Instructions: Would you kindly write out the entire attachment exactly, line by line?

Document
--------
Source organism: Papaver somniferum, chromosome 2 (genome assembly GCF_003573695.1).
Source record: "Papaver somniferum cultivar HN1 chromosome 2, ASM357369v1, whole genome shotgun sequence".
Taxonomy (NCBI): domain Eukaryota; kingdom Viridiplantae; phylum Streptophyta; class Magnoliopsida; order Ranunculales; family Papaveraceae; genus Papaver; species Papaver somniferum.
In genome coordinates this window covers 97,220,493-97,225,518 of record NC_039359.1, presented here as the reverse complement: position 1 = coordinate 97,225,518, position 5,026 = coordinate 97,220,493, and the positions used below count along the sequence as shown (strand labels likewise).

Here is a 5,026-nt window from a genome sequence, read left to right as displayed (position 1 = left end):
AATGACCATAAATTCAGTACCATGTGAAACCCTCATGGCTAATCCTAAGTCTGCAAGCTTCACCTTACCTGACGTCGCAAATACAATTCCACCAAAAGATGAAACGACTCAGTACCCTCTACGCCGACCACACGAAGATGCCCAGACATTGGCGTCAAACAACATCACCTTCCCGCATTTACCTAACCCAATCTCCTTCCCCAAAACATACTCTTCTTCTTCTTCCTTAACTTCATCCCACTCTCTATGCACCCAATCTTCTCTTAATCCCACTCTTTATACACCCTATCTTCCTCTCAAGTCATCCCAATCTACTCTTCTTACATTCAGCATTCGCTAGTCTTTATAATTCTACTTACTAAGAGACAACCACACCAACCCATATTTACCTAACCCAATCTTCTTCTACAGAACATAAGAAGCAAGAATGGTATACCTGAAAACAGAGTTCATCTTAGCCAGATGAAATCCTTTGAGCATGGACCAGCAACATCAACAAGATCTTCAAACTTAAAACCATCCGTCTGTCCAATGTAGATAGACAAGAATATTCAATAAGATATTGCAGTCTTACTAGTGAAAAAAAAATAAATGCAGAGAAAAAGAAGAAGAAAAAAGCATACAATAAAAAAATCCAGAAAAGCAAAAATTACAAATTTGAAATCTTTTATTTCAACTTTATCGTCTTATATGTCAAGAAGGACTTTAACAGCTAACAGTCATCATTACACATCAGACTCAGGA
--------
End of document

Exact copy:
Source organism: Papaver somniferum, chromosome 2 (genome assembly GCF_003573695.1).
Source record: "Papaver somniferum cultivar HN1 chromosome 2, ASM357369v1, whole genome shotgun sequence".
Taxonomy (NCBI): domain Eukaryota; kingdom Viridiplantae; phylum Streptophyta; class Magnoliopsida; order Ranunculales; family Papaveraceae; genus Papaver; species Papaver somniferum.
In genome coordinates this window covers 97,220,493-97,225,518 of record NC_039359.1, presented here as the reverse complement: position 1 = coordinate 97,225,518, position 5,026 = coordinate 97,220,493, and the positions used below count along the sequence as shown (strand labels likewise).

Here is a 5,026-nt window from a genome sequence, read left to right as displayed (position 1 = left end):
AATGACCATAAATTCAGTACCATGTGAAACCCTCATGGCTAATCCTAAGTCTGCAAGCTTCACCTTACCTGACGTCGCAAATACAATTCCACCAAAAGATGAAACGACTCAGTACCCTCTACGCCGACCACACGAAGATGCCCAGACATTGGCGTCAAACAACATCACCTTCCCGCATTTACCTAACCCAATCTCCTTCCCCAAAACATACTCTTCTTCTTCTTCCTTAACTTCATCCCACTCTCTATGCACCCAATCTTCTCTTAATCCCACTCTTTATACACCCTATCTTCCTCTCAAGTCATCCCAATCTACTCTTCTTACATTCAGCATTCGCTAGTCTTTATAATTCTACTTACTAAGAGACAACCACACCAACCCATATTTACCTAACCCAATCTTCTTCTACAGAACATAAGAAGCAAGAATGGTATACCTGAAAACAGAGTTCATCTTAGCCAGATGAAATCCTTTGAGCATGGACCAGCAACATCAACAAGATCTTCAAACTTAAAACCATCCGTCTGTCCAATGTAGATAGACAAGAATATTCAATAAGATATTGCAGTCTTACTAGTGAAAAAAAAATAAATGCAGAGAAAAAGAAGAAGAAAAAAGCATACAATAAAAAAATCCAGAAAAGCAAAAATTACAAATTTGAAATCTTTTATTTCAACTTTATCGTCTTATATGTCAAGAAGGACTTTAACAGCTAACAGTCATCATTACACATCAGACTCAGGA